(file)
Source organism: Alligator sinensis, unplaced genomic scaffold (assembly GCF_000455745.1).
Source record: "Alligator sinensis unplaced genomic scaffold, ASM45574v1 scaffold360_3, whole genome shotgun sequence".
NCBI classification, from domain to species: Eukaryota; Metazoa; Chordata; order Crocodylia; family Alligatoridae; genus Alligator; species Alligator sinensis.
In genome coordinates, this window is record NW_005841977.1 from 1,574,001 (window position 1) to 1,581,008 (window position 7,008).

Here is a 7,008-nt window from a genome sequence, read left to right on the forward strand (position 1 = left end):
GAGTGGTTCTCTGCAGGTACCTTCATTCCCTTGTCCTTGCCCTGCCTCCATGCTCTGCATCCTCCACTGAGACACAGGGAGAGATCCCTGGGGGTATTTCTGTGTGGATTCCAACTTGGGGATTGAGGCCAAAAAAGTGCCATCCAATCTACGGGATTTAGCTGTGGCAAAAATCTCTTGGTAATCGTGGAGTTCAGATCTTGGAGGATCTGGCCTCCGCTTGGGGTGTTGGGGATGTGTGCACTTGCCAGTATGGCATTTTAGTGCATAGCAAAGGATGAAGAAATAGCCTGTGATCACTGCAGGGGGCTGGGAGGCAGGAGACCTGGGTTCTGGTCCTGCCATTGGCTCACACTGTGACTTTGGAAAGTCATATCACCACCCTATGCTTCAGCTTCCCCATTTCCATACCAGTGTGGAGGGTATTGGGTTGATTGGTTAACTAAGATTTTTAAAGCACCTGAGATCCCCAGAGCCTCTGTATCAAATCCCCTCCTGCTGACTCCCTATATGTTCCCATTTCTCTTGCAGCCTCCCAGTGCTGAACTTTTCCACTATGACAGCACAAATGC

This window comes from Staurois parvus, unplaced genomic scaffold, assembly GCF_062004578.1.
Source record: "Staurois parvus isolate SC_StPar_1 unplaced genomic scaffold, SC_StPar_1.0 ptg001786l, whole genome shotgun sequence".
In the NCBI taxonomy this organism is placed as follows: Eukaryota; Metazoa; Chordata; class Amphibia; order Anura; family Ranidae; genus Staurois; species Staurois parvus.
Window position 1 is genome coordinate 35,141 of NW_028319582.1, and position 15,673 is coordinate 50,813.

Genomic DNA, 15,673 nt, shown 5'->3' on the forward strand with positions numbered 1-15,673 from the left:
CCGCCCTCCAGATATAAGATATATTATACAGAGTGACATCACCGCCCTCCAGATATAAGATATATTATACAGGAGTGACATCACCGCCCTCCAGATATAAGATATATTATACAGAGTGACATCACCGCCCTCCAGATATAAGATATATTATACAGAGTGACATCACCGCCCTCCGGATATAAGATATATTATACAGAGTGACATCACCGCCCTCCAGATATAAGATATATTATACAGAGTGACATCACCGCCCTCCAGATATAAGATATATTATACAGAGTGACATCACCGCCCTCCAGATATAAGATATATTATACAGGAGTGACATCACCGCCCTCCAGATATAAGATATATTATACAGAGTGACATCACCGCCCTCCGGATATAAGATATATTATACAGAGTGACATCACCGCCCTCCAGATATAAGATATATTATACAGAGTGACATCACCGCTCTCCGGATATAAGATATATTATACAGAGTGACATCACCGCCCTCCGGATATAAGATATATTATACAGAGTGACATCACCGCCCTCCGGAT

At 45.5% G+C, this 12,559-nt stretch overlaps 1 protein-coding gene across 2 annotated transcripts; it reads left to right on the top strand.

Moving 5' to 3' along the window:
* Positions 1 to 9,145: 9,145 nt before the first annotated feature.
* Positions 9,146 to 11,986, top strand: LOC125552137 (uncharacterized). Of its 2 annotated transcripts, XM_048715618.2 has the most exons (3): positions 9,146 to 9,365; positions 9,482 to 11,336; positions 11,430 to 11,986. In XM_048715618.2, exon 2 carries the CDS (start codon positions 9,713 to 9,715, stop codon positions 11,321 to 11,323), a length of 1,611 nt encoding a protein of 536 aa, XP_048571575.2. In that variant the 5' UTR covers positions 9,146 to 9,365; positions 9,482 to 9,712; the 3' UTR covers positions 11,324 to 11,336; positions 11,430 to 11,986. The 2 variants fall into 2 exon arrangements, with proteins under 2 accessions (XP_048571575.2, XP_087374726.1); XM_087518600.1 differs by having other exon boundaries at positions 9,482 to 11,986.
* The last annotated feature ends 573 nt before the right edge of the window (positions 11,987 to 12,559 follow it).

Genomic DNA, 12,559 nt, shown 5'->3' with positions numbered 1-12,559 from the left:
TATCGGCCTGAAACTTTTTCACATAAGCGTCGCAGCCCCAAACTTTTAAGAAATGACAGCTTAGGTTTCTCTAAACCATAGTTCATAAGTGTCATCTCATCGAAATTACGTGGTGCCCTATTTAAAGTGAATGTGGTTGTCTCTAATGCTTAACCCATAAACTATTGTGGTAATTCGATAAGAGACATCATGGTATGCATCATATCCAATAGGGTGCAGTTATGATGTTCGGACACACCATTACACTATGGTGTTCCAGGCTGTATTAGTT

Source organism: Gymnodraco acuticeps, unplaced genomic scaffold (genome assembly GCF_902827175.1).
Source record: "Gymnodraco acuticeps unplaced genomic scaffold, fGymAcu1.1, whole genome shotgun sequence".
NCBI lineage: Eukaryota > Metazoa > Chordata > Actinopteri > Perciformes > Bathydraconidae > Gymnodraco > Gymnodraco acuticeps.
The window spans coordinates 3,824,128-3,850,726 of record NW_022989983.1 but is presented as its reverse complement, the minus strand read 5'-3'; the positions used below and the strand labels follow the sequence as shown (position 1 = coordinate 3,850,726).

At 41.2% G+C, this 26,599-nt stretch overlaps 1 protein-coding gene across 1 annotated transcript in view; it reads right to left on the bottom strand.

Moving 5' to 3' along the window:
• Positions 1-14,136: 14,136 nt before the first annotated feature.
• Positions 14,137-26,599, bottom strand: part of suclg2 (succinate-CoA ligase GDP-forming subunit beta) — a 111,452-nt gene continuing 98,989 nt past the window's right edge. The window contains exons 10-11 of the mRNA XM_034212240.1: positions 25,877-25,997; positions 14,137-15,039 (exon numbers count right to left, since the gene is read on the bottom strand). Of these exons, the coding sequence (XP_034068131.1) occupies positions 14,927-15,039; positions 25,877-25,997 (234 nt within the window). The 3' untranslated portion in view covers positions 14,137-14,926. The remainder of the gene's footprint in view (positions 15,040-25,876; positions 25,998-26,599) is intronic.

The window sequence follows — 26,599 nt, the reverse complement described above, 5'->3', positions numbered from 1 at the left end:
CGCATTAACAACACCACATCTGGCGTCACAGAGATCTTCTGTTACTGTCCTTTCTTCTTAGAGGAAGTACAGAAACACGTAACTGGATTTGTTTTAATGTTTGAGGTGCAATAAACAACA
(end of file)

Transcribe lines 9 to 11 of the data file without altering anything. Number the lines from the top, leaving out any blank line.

In the NCBI taxonomy this organism is placed as follows: Eukaryota; Metazoa; Chordata; class Amphibia; order Anura; family Ranidae; genus Staurois; species Staurois parvus.
Window position 1 is genome coordinate 35,141 of NW_028319582.1, and position 15,673 is coordinate 50,813.

Genomic DNA, 15,673 nt, shown 5'->3' on the forward strand with positions numbered 1-15,673 from the left: